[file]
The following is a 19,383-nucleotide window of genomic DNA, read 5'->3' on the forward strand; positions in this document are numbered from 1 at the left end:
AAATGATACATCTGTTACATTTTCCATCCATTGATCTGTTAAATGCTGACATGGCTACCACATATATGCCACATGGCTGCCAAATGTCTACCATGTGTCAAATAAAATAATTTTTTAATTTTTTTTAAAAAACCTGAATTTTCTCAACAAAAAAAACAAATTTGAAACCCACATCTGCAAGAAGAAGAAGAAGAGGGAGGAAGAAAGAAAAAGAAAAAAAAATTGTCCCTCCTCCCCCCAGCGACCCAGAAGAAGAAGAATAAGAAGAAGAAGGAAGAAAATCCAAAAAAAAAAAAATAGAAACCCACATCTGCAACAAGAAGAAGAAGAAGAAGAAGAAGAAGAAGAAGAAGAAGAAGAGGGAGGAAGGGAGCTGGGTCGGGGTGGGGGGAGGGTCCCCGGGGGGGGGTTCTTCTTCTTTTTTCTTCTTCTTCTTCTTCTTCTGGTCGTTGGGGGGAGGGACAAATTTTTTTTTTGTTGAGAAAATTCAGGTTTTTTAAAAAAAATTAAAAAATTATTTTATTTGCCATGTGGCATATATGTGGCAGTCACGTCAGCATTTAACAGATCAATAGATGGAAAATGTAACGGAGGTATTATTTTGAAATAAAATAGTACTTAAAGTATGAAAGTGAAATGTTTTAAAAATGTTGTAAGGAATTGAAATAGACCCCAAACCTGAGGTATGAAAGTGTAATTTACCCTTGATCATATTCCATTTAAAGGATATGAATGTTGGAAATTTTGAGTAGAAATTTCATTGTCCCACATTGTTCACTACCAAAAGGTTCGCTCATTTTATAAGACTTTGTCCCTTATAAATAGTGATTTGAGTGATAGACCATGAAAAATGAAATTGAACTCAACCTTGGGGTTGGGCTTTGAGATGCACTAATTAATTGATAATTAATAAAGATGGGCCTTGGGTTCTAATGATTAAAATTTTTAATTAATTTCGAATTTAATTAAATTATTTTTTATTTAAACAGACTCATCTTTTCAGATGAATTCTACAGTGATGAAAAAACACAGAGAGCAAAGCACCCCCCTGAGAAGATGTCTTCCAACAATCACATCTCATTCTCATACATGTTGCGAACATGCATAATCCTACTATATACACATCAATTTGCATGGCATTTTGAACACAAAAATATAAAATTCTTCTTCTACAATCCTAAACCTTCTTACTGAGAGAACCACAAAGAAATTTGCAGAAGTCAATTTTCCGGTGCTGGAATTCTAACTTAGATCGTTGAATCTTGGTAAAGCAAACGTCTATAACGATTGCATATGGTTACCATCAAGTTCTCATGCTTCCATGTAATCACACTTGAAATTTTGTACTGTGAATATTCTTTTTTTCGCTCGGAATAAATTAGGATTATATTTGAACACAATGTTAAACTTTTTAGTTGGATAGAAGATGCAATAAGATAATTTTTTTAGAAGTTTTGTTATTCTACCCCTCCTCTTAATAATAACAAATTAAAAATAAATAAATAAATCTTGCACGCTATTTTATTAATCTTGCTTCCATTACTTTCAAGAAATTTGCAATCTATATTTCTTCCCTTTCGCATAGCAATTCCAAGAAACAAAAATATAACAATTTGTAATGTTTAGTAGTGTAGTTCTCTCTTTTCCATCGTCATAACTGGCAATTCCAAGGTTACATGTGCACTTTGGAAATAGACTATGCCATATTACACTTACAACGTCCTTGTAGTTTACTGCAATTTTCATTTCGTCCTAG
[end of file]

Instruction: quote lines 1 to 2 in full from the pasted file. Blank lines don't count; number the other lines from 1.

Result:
The following is a 19,383-nucleotide window of genomic DNA, read 5'->3' on the forward strand; positions in this document are numbered from 1 at the left end:
AAATGATACATCTGTTACATTTTCCATCCATTGATCTGTTAAATGCTGACATGGCTACCACATATATGCCACATGGCTGCCAAATGTCTACCATGTGTCAAATAAAATAATTTTTTAATTTTTTTTAAAAAACCTGAATTTTCTCAACAAAAAAAACAAATTTGAAACCCACATCTGCAAGAAGAAGAAGAAGAGGGAGGAAGAAAGAAAAAGAAAAAAAAATTGTCCCTCCTCCCCCCAGCGACCCAGAAGAAGAAGAATAAGAAGAAGAAGGAAGAAAATCCAAAAAAAAAAAAATAGAAACCCACATCTGCAACAAGAAGAAGAAGAAGAAGAAGAAGAAGAAGAAGAAGAAGAAGAGGGAGGAAGGGAGCTGGGTCGGGGTGGGGGGAGGGTCCCCGGGGGGGGGTTCTTCTTCTTTTTTCTTCTTCTTCTTCTTCTTCTGGTCGTTGGGGGGAGGGACAAATTTTTTTTTTGTTGAGAAAATTCAGGTTTTTTAAAAAAAATTAAAAAATTATTTTATTTGCCATGTGGCATATATGTGGCAGTCACGTCAGCATTTAACAGATCAATAGATGGAAAATGTAACGGAGGTATTATTTTGAAATAAAATAGTACTTAAAGTATGAAAGTGAAATGTTTTAAAAATGTTGTAAGGAATTGAAATAGACCCCAAACCTGAGGTATGAAAGTGTAATTTACCCTTGATCATATTCCATTTAAAGGATATGAATGTTGGAAATTTTGAGTAGAAATTTCATTGTCCCACATTGTTCACTACCAAAAGGTTCGCTCATTTTATAAGACTTTGTCCCTTATAAATAGTGATTTGAGTGATAGACCATGAAAAATGAAATTGAACTCAACCTTGGGGTTGGGCTTTGAGATGCACTAATTAATTGATAATTAATAAAGATGGGCCTTGGGTTCTAATGATTAAAATTTTTAATTAATTTCGAATTTAATTAAATTATTTTTTATTTAAACAGACTCATCTTTTCAGATGAATTCTACAGTGATGAAAAAACACAGAGAGCAAAGCACCCCCCTGAGAAGATGTCTTCCAACAATCACATCTCATTCTCATACATGTTGCGAACATGCATAATCCTACTATATACACATCAATTTGCATGGCATTTTGAACACAAAAATATAAAATTCTTCTTCTACAATCCTAAACCTTCTTACTGAGAGAACCACAAAGAAATTTGCAGAAGTCAATTTTCCGGTGCTGGAATTCTAACTTAGATCGTTGAATCTTGGTAAAGCAAACGTCTATAACGATTGCATATGGTTACCATCAAGTTCTCATGCTTCCATGTAATCACACTTGAAATTTTGTACTGTGAATATTCTTTTTTTCGCTCGGAATAAATTAGGATTATATTTGAACACAATGTTAAACTTTTTAGTTGGATAGAAGATGCAATAAGATAATTTTTTTAGAAGTTTTGTTATTCTACCCCTCCTCTTAATAATAACAAATTAAAAATAAATAAATAAATCTTGCACGCTATTTTATTAATCTTGCTTCCATTACTTTCAAGAAATTTGCAATCTATATTTCTTCCCTTTCGCATAGCAATTCCAAGAAACAAAAATATAACAATTTGTAATGTTTAGTAGTGTAGTTCTCTCTTTTCCATCGTCATAACTGGCAATTCCAAGGTTACATGTGCACTTTGGAAATAGACTATGCCATATTACACTTACAACGTCCTTGTAGTTTACTGCAATTTTCATTTCGTCCTAG